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Elite Entertainment presents
Maniac (1980)

"You're mine now, forever...and I'm so happy!"
- Frank (Joe Spinell)

Review By: Dan Lopez   
Published: August 02, 2000

Stars: Joe Spinell
Other Stars: Caroline Munro, Gail Lawrence
Director: William Lustig

Manufacturer: none given
MPAA Rating: Not Rated for (extremely graphic violence)
Run Time: 01h:25m:00s
Release Date: June 24, 1998
UPC: 790594198121
Genre: horror

Image Transfer
Audio Transfer
B+ B-B-B A-

DVD Review

1980 saw the release of Friday the 13th which, as we all know, went on into film history (for reasons I doubt any of us understand). The early 80's were a trove of slasher films, some good, most bad. When I was about 12 years old, I came across William Lustig's Maniac, presuming it to be yet another great "popcorn" horror film. Though I was mostly right, the film turned out to be a unique, bright spot in the slasher genre that avoided many of the common pitfalls. Maniac was also the pet project of late actor Joe Spinell, the fantastic character actor who was used to great (if short-lived) effect in films like Godfather Part II and Taxi Driver. Spinell wrote, co-produced, and starred in Maniac; his utter devotion to make a film about a deranged serial killer drove him here.

Joe Spinell portrays Frank Zito, a psychologically disturbed loner. Frank kills women, seemingly at random, then scalps them. He attaches the scalps to mannequins that he lives with in his cramped, dark basement apartment. Though capable of short periods of sanity, for the most part Frank is completely psychotic, often talking to himself or to the mannequins. He obviously is attempting to embody these mannequins with the qualities of someone he once loved, but he also imagines that these fake women in his apartment are encouraging him to kill. Eventually, Frank's trail of senseless violence leads to a charming female photographer (Caroline Munro), but despite the hope of a somewhat normal relationship with her, Frank still can't contain his sickness.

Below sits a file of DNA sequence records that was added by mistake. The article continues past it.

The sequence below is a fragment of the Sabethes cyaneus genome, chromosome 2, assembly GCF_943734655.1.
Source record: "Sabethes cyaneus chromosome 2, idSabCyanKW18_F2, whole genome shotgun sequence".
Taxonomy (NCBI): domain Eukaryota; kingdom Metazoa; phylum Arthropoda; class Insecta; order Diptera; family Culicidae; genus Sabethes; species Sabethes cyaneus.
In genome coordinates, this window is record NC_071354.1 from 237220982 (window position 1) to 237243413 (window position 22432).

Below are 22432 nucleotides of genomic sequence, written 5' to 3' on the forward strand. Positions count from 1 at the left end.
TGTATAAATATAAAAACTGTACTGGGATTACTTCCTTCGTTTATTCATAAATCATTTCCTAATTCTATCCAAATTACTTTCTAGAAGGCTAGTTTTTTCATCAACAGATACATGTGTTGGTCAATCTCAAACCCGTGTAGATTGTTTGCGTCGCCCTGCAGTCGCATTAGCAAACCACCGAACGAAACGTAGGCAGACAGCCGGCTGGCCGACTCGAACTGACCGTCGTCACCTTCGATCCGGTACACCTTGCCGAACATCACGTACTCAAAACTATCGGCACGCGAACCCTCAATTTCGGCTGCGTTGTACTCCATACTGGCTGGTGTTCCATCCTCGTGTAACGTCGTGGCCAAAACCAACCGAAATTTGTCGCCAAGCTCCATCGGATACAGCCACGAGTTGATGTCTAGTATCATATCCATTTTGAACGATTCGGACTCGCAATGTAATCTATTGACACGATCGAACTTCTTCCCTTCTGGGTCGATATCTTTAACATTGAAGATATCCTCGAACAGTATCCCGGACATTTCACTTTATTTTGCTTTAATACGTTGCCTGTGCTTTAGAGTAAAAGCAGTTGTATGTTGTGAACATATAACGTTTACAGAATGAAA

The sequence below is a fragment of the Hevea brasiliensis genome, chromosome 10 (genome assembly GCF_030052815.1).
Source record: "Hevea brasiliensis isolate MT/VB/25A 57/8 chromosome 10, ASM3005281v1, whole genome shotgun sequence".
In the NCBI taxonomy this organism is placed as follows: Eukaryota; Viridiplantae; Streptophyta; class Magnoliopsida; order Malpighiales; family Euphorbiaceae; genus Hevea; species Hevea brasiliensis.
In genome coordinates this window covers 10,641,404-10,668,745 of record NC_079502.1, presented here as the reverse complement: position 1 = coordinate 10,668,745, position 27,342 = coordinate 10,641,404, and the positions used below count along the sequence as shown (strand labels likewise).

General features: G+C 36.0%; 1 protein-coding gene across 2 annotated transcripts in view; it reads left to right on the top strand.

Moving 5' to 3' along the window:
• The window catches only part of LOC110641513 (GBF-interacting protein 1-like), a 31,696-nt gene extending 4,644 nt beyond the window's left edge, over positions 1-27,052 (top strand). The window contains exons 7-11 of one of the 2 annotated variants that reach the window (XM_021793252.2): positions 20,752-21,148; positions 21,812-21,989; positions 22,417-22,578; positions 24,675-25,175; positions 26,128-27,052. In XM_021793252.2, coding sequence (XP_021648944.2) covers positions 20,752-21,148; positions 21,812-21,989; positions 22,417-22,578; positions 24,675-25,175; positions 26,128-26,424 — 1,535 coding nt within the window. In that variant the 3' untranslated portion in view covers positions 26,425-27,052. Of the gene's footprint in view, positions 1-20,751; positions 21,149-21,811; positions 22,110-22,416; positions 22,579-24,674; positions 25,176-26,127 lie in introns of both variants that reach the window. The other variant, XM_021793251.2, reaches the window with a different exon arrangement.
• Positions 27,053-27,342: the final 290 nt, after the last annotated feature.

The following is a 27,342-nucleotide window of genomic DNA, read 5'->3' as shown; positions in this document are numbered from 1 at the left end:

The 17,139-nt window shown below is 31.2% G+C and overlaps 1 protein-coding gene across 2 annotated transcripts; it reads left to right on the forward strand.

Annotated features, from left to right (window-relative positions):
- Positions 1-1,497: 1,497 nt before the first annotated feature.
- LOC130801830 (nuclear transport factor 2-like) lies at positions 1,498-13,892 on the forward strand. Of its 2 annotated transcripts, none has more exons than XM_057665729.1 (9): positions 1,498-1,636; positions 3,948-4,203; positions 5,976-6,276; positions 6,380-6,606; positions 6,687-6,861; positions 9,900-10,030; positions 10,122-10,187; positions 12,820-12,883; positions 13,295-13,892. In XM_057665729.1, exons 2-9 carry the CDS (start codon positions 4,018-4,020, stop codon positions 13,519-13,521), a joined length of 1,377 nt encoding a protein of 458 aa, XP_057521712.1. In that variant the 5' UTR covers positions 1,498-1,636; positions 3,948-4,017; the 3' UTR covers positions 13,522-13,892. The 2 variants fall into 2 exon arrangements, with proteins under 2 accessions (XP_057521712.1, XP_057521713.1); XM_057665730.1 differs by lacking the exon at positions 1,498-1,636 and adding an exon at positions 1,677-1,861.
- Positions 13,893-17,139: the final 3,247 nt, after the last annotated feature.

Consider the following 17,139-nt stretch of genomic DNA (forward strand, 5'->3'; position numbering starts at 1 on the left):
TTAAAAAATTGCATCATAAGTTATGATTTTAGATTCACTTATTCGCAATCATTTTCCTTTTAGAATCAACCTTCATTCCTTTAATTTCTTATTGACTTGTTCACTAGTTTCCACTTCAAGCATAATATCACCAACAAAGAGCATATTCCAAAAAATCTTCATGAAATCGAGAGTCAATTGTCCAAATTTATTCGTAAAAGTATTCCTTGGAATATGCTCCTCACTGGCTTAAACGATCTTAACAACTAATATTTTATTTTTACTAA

Maniac is a dark horror film, make no mistake about that, but it contains a level of depth usually not found in American slasher movies from this era. Joe Spinell's devoted performance is truly the core of the film. He manages to be disturbingly effective as the murderous Frank, and becomes a believable villain. In the same way that Anthony Perkins made Norman Bates jump off the screen, Joe Spinell can be proud of his obsessive research for the role as it made him that much scarier.

The film is pretty violent, and viewers should be warned. Weak stomachs will not survive this film, thanks to the typically ghoulish effects by Tom Savini (who had just completed work on Dawn of the Dead). Also worthy of mention is the fact that this DVD edition is the so-called "director's cut." Fans of the film will notice one small cut made to the film that William Lustig felt made the whole thing more unusual and mysterious. Thankfully, he was right.

Rating for Style: B+
Rating for Substance: B-


Image Transfer

Aspect Ratio1.85:1 - Widescreen
Original Aspect Ratioyes